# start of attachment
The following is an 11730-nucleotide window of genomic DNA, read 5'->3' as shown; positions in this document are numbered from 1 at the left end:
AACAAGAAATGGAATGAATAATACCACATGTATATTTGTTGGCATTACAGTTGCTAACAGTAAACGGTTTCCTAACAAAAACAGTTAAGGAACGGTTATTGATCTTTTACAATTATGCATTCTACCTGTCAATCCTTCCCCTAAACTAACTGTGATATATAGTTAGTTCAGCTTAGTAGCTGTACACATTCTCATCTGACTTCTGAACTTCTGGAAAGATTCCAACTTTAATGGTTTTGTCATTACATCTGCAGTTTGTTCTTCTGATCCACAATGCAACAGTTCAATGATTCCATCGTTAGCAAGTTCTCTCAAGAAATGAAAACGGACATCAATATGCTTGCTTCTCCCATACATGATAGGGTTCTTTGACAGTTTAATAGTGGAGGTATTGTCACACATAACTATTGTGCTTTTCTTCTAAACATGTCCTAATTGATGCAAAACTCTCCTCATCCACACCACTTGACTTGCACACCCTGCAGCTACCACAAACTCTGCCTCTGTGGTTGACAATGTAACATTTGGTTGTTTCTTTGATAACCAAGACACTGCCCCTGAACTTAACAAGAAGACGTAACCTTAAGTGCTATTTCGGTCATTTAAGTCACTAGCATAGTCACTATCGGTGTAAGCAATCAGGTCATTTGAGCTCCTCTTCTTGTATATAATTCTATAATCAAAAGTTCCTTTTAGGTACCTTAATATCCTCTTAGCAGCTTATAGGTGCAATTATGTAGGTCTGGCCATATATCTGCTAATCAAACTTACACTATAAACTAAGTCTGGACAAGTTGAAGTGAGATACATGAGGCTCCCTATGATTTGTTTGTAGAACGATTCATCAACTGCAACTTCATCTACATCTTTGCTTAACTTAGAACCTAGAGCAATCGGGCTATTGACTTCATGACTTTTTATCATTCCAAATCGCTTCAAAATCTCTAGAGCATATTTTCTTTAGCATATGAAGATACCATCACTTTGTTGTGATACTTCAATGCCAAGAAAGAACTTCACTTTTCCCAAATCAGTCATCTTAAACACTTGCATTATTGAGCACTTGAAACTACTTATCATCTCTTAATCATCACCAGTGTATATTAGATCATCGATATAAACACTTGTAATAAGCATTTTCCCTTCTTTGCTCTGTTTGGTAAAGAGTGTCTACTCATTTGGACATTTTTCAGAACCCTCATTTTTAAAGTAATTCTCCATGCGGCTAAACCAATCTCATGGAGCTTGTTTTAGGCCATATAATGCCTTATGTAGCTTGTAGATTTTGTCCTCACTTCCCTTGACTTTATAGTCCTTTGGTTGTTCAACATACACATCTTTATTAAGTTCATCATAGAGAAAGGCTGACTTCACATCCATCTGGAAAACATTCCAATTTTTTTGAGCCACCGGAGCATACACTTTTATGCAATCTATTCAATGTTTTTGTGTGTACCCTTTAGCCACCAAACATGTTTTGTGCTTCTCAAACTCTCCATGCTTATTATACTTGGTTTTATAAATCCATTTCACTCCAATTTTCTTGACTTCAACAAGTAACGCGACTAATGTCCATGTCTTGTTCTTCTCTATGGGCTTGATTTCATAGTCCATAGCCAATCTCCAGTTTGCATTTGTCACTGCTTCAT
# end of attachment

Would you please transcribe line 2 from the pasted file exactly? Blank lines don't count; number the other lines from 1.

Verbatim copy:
AACAAGAAATGGAATGAATAATACCACATGTATATTTGTTGGCATTACAGTTGCTAACAGTAAACGGTTTCCTAACAAAAACAGTTAAGGAACGGTTATTGATCTTTTACAATTATGCATTCTACCTGTCAATCCTTCCCCTAAACTAACTGTGATATATAGTTAGTTCAGCTTAGTAGCTGTACACATTCTCATCTGACTTCTGAACTTCTGGAAAGATTCCAACTTTAATGGTTTTGTCATTACATCTGCAGTTTGTTCTTCTGATCCACAATGCAACAGTTCAATGATTCCATCGTTAGCAAGTTCTCTCAAGAAATGAAAACGGACATCAATATGCTTGCTTCTCCCATACATGATAGGGTTCTTTGACAGTTTAATAGTGGAGGTATTGTCACACATAACTATTGTGCTTTTCTTCTAAACATGTCCTAATTGATGCAAAACTCTCCTCATCCACACCACTTGACTTGCACACCCTGCAGCTACCACAAACTCTGCCTCTGTGGTTGACAATGTAACATTTGGTTGTTTCTTTGATAACCAAGACACTGCCCCTGAACTTAACAAGAAGACGTAACCTTAAGTGCTATTTCGGTCATTTAAGTCACTAGCATAGTCACTATCGGTGTAAGCAATCAGGTCATTTGAGCTCCTCTTCTTGTATATAATTCTATAATCAAAAGTTCCTTTTAGGTACCTTAATATCCTCTTAGCAGCTTATAGGTGCAATTATGTAGGTCTGGCCATATATCTGCTAATCAAACTTACACTATAAACTAAGTCTGGACAAGTTGAAGTGAGATACATGAGGCTCCCTATGATTTGTTTGTAGAACGATTCATCAACTGCAACTTCATCTACATCTTTGCTTAACTTAGAACCTAGAGCAATCGGGCTATTGACTTCATGACTTTTTATCATTCCAAATCGCTTCAAAATCTCTAGAGCATATTTTCTTTAGCATATGAAGATACCATCACTTTGTTGTGATACTTCAATGCCAAGAAAGAACTTCACTTTTCCCAAATCAGTCATCTTAAACACTTGCATTATTGAGCACTTGAAACTACTTATCATCTCTTAATCATCACCAGTGTATATTAGATCATCGATATAAACACTTGTAATAAGCATTTTCCCTTCTTTGCTCTGTTTGGTAAAGAGTGTCTACTCATTTGGACATTTTTCAGAACCCTCATTTTTAAAGTAATTCTCCATGCGGCTAAACCAATCTCATGGAGCTTGTTTTAGGCCATATAATGCCTTATGTAGCTTGTAGATTTTGTCCTCACTTCCCTTGACTTTATAGTCCTTTGGTTGTTCAACATACACATCTTTATTAAGTTCATCATAGAGAAAGGCTGACTTCACATCCATCTGGAAAACATTCCAATTTTTTTGAGCCACCGGAGCATACACTTTTATGCAATCTATTCAATGTTTTTGTGTGTACCCTTTAGCCACCAAACATGTTTTGTGCTTCTCAAACTCTCCATGCTTATTATACTTGGTTTTATAAATCCATTTCACTCCAATTTTCTTGACTTCAACAAGTAACGCGACTAATGTCCATGTCTTGTTCTTCTCTATGGGCTTGATTTCATAGTCCATAGCCAATCTCCAGTTTGCATTTGTCACTGCTTCAT